The next day the woman resigned from the HOA and it was dismantled shortly after that. Nobody ever paid any of the fines.”
Surprise Horrifying Payments
“My mother lived in her home from 1995 to 2013. When she purchased the house, there was no HOA. Around 1999, she received an invitation to a neighbor ‘meeting’ the next day, at a time she could not possibly attend because of her work hours. Skip forward to 2009: she received a bill for ten years of HOA dues. This was the first and only contact referencing HOA since the 1999 invite. The letter claimed she had one month to pay in full or her house would be seized and sold to cover both the dues and all associated legal fees. Turns out every home and family that did not attend that meeting got the same letter. This amounted to approximately fifty families. My mother and her neighbor both chose to fight it and spoke to a lawyer. He requested documentation of previous notices, invoices, and bylaws. Some people paid the back dues scared by the letter, but many did not. No one’s houses were sold. Turns out the HOA never notified anyone (other than those at the meeting) that they existed, what the dues were, and what the fees covered. The lawyer essentially got them to ‘reset’ everything. In January 2010, all homeowners started paying HOA dues, knew the restrictions of the neighborhood, and the HOA started keeping better records than just who was paid in full.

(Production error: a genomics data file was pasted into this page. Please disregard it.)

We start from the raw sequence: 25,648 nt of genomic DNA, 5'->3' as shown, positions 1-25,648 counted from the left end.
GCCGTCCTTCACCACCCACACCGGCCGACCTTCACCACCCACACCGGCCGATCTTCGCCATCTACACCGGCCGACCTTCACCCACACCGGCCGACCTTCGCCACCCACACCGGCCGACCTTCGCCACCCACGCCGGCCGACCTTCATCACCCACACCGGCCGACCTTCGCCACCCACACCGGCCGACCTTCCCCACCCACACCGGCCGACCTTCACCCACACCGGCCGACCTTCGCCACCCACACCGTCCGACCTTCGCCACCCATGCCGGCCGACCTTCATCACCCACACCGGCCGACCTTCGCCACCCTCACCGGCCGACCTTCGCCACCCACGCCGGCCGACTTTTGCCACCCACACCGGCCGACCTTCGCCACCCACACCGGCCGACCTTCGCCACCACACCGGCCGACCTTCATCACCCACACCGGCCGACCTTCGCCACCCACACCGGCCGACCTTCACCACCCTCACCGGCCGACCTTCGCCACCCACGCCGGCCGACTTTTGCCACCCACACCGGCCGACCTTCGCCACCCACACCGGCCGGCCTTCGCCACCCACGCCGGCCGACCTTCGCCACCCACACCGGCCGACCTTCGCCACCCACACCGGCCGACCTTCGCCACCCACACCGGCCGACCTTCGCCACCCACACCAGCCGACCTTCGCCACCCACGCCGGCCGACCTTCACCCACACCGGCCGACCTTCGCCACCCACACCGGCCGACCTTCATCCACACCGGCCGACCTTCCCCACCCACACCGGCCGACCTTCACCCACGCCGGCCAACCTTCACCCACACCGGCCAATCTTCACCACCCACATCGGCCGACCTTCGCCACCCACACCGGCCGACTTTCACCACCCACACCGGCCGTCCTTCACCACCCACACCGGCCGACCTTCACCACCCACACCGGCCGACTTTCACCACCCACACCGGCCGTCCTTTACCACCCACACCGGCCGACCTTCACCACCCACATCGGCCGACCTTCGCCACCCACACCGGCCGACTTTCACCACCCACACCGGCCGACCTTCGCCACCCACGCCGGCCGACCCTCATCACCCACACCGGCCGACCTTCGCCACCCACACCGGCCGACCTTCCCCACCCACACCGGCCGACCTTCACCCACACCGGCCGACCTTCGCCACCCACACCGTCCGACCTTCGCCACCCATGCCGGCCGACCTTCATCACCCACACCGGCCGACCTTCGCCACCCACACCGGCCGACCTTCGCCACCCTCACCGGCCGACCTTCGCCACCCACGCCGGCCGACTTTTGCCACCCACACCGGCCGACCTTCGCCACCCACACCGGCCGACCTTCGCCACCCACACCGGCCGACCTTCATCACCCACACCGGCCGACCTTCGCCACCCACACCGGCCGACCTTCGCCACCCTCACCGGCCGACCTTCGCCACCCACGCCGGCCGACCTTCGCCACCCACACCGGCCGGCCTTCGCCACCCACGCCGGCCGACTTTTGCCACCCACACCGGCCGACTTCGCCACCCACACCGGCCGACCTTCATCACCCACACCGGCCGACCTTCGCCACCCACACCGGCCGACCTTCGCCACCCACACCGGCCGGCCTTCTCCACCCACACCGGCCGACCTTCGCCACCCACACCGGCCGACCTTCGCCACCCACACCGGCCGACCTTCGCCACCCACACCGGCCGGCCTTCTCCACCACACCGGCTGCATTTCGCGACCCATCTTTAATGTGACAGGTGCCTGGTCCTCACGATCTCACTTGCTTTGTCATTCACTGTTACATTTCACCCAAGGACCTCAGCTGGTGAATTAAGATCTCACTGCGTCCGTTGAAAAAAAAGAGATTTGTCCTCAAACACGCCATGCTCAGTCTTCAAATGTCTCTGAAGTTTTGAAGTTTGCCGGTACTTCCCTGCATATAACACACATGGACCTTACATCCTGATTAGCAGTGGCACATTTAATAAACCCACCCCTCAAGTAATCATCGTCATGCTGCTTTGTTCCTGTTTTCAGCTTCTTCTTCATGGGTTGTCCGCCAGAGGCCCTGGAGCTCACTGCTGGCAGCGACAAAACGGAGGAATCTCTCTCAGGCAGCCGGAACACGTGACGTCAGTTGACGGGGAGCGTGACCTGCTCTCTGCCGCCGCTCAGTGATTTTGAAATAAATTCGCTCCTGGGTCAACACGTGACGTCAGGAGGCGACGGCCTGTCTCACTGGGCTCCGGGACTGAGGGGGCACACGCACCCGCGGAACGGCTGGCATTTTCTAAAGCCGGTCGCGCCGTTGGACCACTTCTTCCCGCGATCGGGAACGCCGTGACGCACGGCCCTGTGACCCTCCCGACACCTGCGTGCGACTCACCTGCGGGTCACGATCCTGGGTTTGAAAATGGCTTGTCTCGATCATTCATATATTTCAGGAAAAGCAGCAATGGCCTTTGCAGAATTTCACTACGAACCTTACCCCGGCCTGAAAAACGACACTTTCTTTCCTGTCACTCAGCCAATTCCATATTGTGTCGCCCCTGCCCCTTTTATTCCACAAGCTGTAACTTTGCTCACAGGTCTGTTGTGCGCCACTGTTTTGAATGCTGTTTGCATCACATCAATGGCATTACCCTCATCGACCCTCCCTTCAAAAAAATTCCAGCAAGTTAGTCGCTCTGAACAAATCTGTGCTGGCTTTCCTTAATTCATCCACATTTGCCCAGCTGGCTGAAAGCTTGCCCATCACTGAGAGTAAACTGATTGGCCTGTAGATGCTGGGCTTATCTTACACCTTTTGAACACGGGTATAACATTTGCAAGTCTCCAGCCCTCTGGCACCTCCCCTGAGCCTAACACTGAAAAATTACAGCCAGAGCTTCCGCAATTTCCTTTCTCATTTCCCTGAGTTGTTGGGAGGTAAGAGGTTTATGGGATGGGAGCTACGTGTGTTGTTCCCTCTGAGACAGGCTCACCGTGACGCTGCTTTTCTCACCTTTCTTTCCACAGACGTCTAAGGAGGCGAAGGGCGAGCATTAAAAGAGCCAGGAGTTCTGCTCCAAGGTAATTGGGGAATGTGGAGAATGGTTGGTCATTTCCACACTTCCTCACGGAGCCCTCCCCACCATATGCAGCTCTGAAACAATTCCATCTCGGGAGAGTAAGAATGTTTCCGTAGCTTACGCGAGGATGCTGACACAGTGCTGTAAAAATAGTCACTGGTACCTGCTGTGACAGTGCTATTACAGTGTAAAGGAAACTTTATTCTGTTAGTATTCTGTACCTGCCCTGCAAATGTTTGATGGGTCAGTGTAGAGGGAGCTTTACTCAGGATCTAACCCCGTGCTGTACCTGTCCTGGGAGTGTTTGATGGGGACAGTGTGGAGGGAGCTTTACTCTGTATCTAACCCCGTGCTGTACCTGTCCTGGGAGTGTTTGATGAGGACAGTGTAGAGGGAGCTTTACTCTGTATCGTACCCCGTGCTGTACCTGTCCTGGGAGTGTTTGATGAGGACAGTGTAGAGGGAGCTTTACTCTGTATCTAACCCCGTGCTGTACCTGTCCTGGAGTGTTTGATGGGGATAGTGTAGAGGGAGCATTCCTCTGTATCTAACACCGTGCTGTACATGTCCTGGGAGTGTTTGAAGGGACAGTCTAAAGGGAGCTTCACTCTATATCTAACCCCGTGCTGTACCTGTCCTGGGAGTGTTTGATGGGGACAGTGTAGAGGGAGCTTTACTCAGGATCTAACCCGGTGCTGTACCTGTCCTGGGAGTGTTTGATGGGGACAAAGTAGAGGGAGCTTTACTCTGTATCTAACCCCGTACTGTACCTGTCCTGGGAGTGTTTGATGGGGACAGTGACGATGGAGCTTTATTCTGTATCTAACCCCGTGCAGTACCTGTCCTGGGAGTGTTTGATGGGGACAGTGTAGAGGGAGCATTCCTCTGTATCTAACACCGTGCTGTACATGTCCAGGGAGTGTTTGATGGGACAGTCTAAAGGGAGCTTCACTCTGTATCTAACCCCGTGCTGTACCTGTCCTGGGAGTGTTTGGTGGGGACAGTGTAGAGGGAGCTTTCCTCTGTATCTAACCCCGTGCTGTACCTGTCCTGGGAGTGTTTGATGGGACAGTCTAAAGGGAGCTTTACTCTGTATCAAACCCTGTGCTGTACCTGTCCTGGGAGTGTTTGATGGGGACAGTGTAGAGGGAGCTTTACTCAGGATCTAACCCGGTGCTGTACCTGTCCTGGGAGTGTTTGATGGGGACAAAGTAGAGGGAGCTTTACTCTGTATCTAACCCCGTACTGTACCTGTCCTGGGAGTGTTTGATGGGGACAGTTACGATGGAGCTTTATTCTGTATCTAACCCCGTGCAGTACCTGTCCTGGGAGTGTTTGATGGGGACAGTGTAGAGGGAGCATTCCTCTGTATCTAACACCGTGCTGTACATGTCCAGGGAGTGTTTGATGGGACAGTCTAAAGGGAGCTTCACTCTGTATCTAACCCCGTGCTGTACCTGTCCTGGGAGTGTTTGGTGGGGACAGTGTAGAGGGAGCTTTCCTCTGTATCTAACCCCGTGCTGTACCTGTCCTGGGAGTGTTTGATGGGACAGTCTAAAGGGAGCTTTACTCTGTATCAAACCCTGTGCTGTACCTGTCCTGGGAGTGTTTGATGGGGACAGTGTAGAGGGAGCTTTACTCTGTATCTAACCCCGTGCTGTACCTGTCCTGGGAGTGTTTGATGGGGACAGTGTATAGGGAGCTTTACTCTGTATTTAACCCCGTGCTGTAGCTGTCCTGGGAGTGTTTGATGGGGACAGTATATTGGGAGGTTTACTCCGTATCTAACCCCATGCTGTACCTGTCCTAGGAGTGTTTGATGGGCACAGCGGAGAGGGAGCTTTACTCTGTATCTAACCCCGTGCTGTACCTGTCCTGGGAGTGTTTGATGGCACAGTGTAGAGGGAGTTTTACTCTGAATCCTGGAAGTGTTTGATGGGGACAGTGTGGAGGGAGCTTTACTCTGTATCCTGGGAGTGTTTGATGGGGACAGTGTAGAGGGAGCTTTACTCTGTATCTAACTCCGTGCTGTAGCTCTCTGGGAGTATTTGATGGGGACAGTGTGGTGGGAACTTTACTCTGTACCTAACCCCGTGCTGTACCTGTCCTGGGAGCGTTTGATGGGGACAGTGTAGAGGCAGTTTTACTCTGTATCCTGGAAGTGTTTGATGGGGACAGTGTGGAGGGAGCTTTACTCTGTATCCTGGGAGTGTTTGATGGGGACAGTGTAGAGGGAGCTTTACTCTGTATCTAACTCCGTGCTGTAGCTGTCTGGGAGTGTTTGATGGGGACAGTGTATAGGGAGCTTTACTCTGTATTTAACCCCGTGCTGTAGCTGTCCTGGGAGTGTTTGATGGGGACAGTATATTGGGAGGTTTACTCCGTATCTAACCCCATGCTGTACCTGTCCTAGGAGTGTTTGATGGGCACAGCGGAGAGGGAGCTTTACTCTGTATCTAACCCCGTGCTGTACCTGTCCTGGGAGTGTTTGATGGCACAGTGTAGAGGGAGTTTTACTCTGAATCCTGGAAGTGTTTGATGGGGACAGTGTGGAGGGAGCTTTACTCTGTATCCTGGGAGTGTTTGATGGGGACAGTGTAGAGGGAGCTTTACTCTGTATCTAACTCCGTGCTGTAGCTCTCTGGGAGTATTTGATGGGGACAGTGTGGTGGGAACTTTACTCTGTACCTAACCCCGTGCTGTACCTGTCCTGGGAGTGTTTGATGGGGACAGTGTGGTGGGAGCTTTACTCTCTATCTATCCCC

The only other notice my mother ever received from them was due to the ‘crazy cat lady’ that lived across the street. The letter claimed a fine was due and stated that my mother needed to stop leaving plates of cat food on her sidewalk. My mother fortunately had filed complaints both with the city and the HOA about this behavior, because it had been going on for at least a year. She ended up not paying a fine. This crazy cat lady would place plates of cat food on the sidewalks of other people’s houses, so stray cats wouldn’t have to cross the road to get to her house to be fed. I was home on vacation, so I took a copy of the letter and the plates of food to the neighbor’s house. I explained the problem and told her she needed to stop. The lady never stopped, she would put out cat food just after sunset, but started retrieving them around five in the morning.”